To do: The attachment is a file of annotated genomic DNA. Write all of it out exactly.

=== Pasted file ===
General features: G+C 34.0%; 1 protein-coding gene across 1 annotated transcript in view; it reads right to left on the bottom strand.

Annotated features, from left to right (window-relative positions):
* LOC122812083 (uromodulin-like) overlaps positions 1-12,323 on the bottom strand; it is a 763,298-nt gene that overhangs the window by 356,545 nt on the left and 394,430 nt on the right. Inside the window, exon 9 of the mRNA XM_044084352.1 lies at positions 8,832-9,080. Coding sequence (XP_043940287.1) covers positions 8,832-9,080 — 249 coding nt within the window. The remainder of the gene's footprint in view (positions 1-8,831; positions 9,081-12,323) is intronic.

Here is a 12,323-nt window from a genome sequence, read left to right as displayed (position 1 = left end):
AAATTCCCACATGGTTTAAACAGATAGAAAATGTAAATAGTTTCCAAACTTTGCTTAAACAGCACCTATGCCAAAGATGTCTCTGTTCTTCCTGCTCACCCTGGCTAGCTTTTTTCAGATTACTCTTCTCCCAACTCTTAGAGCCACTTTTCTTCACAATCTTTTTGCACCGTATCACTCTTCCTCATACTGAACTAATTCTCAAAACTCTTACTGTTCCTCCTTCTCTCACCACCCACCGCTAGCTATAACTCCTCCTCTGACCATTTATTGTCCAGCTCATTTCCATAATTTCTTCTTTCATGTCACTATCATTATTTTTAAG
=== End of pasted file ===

General features: G+C 34.0%; 1 protein-coding gene across 1 annotated transcript in view; it reads right to left on the bottom strand.

Annotated features, from left to right (window-relative positions):
* LOC122812083 (uromodulin-like) overlaps positions 1-12,323 on the bottom strand; it is a 763,298-nt gene that overhangs the window by 356,545 nt on the left and 394,430 nt on the right. Inside the window, exon 9 of the mRNA XM_044084352.1 lies at positions 8,832-9,080. Coding sequence (XP_043940287.1) covers positions 8,832-9,080 — 249 coding nt within the window. The remainder of the gene's footprint in view (positions 1-8,831; positions 9,081-12,323) is intronic.

Here is a 12,323-nt window from a genome sequence, read left to right as displayed (position 1 = left end):
AAATTCCCACATGGTTTAAACAGATAGAAAATGTAAATAGTTTCCAAACTTTGCTTAAACAGCACCTATGCCAAAGATGTCTCTGTTCTTCCTGCTCACCCTGGCTAGCTTTTTTCAGATTACTCTTCTCCCAACTCTTAGAGCCACTTTTCTTCACAATCTTTTTGCACCGTATCACTCTTCCTCATACTGAACTAATTCTCAAAACTCTTACTGTTCCTCCTTCTCTCACCACCCACCGCTAGCTATAACTCCTCCTCTGACCATTTATTGTCCAGCTCATTTCCATAATTTCTTCTTTCATGTCACTATCATTATTTTTAAG